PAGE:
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Virtue Signalling

A perceptive read from David Petterson on ‘virtue signalling’ among Christians and the vanity of showcasing one’s spirituality on social media:

Once upon a time, a person was considered virtuous by actually doing something (e.g. visiting someone in hospital, helping a neighbour with the lawn, inviting a family to your home for a meal, etc.).

Enter social media.

Now, without any stress, sweat or sacrifice associated with such demanding tasks I can merely post a few lines within a few seconds to signal that I am indeed a virtuous person.

Virtue signalling, as defined by the Oxford Dictionary, is “the action or practice of publicly expressing opinions or sentiments to demonstrate one’s good character or the moral correctness of one’s position on a particular issue.”

To be accurate, virtue signalling is not entirely new, but its avenues of expression are – and social media is the great enabler of virtue signalling. If I want others to admire me for being a loving and faithful husband, within a minute or less I can ‘achieve’ this by posting a passionate message to my wife on our anniversary. While I’m at it, I may even add a quick post about my son’s recent graduation with honours and how proud I am of his achievements. If I’m upset about the way another Christian has just treated me, I can tweet a Bible verse like John 13:34 and remind the world that I believe we should all “love one another” just like Jesus commanded. The signals being sent are intended to lead people to conclude that I’m a good husband, proud father and obedient Christian. I wonder if we ever bother to ask ourselves how such signals are actually being received by other people? The number and nature of comments below our posts – by people who may not really know us – is not necessarily an indication of reality. Why can’t we just have the virtues without all the signalling?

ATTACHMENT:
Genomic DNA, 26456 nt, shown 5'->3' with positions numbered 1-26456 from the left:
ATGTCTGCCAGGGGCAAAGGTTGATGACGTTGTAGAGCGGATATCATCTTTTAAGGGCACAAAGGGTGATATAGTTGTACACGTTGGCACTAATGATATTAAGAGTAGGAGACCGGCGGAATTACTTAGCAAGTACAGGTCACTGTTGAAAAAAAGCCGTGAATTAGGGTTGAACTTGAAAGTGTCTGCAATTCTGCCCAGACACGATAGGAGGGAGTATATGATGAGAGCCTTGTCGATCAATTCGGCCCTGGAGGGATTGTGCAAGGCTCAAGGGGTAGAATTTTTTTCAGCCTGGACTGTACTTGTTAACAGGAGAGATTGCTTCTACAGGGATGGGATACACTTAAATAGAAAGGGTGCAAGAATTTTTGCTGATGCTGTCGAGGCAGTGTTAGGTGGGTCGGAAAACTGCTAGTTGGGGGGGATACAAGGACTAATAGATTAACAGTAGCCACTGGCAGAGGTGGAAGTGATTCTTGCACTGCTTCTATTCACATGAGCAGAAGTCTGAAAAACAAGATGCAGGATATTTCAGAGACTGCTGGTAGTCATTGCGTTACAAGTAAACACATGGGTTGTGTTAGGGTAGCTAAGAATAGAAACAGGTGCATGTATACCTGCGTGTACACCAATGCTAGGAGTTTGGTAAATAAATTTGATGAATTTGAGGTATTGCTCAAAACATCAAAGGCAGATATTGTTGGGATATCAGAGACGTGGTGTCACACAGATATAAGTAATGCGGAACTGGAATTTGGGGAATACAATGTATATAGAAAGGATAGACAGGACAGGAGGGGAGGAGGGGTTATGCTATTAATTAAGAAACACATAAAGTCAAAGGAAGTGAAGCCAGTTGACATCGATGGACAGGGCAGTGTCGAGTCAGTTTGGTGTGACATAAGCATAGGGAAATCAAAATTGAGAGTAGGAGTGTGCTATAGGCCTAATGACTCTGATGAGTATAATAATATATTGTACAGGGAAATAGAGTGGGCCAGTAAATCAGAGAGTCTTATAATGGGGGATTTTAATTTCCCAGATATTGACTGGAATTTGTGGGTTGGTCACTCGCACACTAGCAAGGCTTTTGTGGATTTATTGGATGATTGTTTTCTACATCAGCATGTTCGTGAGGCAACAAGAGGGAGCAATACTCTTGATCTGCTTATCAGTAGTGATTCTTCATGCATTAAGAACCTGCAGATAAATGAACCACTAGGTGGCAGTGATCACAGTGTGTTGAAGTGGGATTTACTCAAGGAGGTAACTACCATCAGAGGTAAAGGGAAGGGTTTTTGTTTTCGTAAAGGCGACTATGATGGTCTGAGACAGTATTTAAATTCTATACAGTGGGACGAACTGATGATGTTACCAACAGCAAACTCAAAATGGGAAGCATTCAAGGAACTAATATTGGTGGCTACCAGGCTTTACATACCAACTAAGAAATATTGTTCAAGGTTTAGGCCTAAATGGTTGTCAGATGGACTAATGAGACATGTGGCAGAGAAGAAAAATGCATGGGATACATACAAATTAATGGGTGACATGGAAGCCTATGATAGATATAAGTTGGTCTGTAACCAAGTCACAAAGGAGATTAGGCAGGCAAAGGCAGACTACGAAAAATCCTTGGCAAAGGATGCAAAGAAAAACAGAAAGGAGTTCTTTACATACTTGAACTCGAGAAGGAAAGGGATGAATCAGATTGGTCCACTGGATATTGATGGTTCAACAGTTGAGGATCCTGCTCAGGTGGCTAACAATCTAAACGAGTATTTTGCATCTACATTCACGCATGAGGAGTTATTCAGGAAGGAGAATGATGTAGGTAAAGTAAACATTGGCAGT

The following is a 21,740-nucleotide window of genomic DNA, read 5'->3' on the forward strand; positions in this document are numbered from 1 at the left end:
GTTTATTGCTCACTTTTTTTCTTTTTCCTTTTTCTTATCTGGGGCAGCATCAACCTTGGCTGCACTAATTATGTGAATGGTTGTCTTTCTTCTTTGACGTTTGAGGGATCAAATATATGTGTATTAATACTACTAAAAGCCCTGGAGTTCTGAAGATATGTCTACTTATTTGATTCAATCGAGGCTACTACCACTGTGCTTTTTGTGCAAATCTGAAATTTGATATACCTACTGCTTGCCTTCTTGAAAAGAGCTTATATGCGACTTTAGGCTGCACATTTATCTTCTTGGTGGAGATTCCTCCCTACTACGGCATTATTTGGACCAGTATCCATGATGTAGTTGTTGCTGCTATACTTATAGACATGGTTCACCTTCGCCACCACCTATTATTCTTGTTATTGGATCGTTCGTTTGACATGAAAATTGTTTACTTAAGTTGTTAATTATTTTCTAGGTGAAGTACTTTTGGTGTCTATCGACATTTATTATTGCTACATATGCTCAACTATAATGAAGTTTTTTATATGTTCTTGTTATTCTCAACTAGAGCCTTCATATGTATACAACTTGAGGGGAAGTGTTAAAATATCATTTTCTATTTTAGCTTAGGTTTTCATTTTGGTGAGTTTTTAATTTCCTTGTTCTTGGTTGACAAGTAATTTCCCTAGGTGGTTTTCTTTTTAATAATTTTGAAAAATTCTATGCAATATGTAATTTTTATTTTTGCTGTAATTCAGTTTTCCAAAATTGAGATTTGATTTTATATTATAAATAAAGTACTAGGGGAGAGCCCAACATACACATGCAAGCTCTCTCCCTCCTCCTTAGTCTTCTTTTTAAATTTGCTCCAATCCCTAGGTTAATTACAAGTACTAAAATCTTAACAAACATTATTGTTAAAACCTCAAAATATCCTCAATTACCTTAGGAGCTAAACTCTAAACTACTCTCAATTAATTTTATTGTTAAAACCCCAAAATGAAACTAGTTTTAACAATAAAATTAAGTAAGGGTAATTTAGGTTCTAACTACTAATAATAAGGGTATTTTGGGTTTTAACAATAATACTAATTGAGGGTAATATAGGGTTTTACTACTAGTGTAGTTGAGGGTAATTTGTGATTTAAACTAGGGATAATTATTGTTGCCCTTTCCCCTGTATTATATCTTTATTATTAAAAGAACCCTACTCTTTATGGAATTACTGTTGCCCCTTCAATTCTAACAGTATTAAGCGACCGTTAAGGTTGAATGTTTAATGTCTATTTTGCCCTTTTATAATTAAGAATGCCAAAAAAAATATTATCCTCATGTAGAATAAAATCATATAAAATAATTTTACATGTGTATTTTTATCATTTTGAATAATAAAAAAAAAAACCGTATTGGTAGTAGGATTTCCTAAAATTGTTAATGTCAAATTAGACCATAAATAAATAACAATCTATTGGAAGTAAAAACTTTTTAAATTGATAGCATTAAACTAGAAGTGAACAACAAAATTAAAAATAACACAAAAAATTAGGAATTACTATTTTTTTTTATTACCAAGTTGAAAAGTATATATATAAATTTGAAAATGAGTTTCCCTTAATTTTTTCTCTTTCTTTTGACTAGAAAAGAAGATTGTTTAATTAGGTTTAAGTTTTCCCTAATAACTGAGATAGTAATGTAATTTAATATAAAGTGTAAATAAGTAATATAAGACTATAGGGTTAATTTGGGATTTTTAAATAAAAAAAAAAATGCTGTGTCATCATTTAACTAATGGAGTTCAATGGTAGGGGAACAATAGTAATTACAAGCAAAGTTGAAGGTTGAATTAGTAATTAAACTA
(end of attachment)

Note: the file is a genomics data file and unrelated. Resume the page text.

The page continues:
If we’re honest, we’d have to admit that such virtue signalling is actually an exposure of some of our deepest insecurities as well as a not-so-subtle demonstration of personal pride. And if we’re not careful we might find ourselves in the words of Jesus’s rebuke in His Sermon on the Mount: “Sound no trumpet before you, as the hypocrites do in the synagogues and in the streets, that they may be praised by others. Truly, I say to you, they have received their reward” (Mt 6:2 ESV).

Jesus’s words remind us that even if we are doing virtuous things, we are not to be broadcasting them all over social media. If everyone has seen my photo proving that I helped spread the gospel at a evangelism event, or if I’ve posted that pic of me next to a believer I visited in hospital, or if I’ve tweeted out the details of my beneficent trip to the homeless shelter, then perhaps I’ve already received my reward.

A day is coming when God will reward virtue where it actually exists and where it hasn’t already received the sought-after praise of men. How pitiful should our reward consist of the cheap currency and praise of likes, shares and retweets rather than that given by our “Father who sees in secret” (Mat 6:4) and won’t be restricted to 280 characters.

David Petterson
Editor, Truth and Tidings magazine

(Used with Permission)